Of the 82 patients in Sweden who were newly diagnosed with HIV in 2007, 34 of them had several depressed immune systems and the majority of them had already developed AIDS. The study showed that more than a third of them had sought medical treatment previously for AIDS-related diseases, but the doctors had not tested them for HIV.
Seventeen of the cases discovered late were African women who had been infected through heterosexual contact, said senior physician, Victoria Svedhem Johansson, who is responsible for the study.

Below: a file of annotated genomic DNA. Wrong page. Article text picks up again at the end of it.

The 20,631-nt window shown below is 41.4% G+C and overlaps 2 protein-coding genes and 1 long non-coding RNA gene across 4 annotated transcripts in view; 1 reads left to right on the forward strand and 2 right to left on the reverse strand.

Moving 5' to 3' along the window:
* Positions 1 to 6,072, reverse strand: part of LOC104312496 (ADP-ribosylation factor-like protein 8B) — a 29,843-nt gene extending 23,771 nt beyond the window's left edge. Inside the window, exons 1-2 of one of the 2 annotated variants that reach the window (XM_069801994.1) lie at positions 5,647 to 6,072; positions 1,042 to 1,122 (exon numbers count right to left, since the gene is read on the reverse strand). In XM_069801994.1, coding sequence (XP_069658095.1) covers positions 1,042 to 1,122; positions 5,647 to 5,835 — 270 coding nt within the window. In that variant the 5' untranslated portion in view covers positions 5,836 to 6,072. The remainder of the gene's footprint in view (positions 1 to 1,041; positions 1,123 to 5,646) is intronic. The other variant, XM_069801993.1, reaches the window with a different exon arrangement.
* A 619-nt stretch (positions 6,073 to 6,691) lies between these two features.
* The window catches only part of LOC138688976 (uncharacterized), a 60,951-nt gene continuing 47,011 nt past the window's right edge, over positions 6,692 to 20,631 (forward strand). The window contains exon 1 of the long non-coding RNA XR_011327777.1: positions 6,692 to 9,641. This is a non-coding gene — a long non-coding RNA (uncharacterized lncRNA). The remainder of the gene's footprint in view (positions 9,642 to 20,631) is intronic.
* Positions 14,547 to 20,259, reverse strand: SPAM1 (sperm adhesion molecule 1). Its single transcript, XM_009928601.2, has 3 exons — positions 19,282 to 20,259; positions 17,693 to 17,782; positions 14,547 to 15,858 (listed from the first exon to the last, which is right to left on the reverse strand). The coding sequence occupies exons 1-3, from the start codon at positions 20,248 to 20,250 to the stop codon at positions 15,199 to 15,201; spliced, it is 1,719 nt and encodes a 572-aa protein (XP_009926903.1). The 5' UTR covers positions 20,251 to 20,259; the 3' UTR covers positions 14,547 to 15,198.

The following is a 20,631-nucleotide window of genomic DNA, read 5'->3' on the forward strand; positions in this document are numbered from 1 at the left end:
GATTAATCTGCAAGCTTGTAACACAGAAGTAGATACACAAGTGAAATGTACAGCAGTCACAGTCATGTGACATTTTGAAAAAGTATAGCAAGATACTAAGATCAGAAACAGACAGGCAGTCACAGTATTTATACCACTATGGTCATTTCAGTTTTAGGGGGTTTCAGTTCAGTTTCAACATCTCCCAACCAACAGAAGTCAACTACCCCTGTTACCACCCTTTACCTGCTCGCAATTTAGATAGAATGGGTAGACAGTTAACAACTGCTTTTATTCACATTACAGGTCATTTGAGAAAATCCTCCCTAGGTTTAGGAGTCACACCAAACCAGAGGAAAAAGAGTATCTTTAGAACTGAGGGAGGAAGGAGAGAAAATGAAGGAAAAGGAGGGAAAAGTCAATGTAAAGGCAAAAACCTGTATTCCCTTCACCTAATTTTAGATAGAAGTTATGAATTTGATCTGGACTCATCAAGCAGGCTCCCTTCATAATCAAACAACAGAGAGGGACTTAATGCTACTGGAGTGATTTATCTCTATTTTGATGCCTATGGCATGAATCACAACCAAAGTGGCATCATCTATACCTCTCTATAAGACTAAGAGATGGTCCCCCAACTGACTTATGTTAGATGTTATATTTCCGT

Four of the 34 patients who received a late-stage diagnosis died within a year. This should be compared with the mortality rate of all AIDS patients in Sweden, which was 1 percent in 2007.
Elisabeth Wall Bennet, head of the supervision department at the Swedish Board of Health and Welfare, said that it is unacceptable that the HIV diagnosis was given at such a late stage.